SBI expects Vijay Mallya to come up with something tangible for the survival of Kingfisher Airlines in the wake of liberalisation in FDI in aviation
Mumbai: State Bank of India (SBI), the lead lender to Kingfisher Airlines has expressed a hope that the company chairman Vijay Mallya will come up with 'something tangible' for its revival in the wake of liberalisation in foreign direct investment (FDI) in the sector, reports PTI.
"We are quite hopeful ... we are waiting for a mutually convenient date and I think to my mind he (Mallya) will come up only when there is something tangible," Pratip Chaudhury, Chairman of SBI told reporters in Mumbai.
The negotiations have to be conducted in greater confidentiality and with some patience as it is not an investment alone, it is the valuation in the price, he said.
"But if you see the stock prices of aviation companies, including Kingfisher, going up, which obviously is indicative of higher interest from the foreign aviation companies," he said.
SBI, the leader of the 17-member consortium, has an exposure of Rs1,500 crore to Kingfisher Airlines. Earlier it had termed this as an non-performing asset (NPA). Banks together have an exposure of nearly Rs7,000 crore in the airline which have all become non-performing assets since January.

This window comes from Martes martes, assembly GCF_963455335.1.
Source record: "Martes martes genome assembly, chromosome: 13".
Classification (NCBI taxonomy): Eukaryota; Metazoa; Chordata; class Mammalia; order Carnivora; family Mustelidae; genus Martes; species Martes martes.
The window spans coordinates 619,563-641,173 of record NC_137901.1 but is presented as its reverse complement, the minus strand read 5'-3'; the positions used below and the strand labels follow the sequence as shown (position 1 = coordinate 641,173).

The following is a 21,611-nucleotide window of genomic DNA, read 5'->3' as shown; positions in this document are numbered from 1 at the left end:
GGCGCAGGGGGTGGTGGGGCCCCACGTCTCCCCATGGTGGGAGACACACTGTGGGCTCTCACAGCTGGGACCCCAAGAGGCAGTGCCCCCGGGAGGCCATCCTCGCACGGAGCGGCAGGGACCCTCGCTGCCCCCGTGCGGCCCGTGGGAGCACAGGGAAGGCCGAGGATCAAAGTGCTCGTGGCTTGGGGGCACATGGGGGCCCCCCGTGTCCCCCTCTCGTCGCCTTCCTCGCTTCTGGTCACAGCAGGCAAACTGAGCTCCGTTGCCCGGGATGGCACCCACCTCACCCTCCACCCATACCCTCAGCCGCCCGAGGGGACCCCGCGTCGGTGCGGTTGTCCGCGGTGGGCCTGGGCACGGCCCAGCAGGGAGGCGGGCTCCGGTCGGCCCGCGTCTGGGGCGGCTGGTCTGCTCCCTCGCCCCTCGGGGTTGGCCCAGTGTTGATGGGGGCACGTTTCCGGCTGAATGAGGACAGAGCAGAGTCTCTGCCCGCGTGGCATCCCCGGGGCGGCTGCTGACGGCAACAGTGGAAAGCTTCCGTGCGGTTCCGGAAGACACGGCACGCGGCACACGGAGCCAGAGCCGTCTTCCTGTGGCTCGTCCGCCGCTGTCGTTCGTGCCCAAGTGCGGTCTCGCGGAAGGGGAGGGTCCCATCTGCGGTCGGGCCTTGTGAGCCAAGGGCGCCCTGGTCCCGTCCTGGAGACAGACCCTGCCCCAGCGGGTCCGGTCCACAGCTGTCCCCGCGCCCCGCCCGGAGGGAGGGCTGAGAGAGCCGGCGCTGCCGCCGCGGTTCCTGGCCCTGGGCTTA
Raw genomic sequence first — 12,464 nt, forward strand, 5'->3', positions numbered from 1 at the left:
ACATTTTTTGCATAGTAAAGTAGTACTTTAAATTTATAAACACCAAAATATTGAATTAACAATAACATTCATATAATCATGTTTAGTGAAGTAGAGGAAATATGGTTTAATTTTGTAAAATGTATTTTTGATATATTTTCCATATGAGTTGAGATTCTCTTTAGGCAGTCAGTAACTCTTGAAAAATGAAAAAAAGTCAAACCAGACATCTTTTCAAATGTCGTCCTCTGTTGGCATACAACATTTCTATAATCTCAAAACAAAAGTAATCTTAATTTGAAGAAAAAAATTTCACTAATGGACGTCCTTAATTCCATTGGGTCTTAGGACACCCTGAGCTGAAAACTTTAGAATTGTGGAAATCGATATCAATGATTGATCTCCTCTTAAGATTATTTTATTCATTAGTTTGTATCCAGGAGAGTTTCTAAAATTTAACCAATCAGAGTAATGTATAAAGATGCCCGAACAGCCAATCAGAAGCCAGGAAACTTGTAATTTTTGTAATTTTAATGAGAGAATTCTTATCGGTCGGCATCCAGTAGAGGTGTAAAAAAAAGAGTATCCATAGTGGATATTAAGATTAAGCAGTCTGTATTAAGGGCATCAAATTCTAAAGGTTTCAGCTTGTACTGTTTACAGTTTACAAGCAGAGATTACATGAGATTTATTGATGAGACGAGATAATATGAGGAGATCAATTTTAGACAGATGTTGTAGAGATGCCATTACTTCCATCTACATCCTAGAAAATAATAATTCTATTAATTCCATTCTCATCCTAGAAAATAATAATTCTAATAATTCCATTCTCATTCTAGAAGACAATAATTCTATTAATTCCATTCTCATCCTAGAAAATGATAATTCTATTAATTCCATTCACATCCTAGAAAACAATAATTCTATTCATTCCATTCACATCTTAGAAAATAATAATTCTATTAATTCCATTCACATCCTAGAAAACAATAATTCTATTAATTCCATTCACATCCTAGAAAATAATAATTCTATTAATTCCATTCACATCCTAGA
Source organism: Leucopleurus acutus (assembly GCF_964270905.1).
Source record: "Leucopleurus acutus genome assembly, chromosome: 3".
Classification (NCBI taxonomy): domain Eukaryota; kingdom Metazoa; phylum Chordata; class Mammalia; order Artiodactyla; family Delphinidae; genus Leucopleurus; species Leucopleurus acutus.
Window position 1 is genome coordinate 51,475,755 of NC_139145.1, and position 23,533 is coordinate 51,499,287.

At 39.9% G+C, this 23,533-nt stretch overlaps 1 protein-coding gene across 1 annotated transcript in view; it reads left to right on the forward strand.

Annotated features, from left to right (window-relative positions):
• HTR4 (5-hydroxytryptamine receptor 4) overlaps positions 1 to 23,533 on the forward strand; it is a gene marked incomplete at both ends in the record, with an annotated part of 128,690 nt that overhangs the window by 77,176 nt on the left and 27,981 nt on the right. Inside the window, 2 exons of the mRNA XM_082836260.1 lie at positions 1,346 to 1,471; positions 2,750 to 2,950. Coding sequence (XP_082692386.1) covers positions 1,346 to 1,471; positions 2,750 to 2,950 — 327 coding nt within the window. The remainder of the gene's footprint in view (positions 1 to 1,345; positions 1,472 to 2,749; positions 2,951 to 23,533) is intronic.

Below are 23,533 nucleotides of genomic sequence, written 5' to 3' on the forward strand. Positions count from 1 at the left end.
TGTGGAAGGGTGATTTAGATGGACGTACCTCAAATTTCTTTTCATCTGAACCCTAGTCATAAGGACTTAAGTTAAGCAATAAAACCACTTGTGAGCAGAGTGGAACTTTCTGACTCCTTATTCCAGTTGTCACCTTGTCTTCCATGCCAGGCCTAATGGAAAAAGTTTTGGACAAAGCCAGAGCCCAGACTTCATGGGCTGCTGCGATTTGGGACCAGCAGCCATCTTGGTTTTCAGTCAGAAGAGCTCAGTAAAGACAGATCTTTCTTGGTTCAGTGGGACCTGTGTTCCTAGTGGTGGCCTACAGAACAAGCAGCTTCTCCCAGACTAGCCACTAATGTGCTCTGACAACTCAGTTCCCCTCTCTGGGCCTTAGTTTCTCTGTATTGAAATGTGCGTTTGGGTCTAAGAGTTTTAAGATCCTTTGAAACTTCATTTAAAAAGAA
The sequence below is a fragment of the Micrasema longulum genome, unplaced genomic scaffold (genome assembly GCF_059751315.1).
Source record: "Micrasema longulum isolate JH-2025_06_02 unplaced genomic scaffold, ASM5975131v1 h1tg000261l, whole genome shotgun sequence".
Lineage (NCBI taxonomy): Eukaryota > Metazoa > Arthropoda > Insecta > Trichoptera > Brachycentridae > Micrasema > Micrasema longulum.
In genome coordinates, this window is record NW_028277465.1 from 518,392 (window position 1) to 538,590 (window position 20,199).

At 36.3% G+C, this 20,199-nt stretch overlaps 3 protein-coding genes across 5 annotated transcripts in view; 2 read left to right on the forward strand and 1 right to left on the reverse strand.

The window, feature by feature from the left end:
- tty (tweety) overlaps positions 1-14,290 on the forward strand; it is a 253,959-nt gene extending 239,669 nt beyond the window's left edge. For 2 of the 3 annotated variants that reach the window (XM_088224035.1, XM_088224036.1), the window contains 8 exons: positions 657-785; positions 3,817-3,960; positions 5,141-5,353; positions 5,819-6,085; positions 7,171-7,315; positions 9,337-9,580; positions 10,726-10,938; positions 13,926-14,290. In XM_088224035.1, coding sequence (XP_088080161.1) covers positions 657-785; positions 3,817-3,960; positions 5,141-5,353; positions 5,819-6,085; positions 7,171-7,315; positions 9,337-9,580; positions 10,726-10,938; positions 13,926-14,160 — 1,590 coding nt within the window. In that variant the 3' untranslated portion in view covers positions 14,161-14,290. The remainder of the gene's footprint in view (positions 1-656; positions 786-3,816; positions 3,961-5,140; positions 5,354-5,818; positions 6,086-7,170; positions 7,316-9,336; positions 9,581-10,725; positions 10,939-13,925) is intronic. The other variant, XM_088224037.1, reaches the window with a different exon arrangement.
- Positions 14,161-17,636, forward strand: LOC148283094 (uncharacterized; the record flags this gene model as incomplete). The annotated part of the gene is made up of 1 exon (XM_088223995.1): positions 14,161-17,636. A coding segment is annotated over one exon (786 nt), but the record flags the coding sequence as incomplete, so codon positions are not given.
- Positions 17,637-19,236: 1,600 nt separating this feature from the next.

"At one point it (Kingfisher) looked absolutely hopeless. It looks relatively better (now). But still we do not have definite pointers to that. But it is a very good name, from all accounts. (In) UB Group, Mallya is very keen to retain control because his entire branding, entire image revolves around Kingfisher, lot of his products are named around Kingfisher," Chaudhury said.
Earlier, the lenders consortium had asked Mallya to personally make a presentation on turnaround plan. They had also asked HDFC Securities to do a valuation of property belonging to the promoters in Mumbai.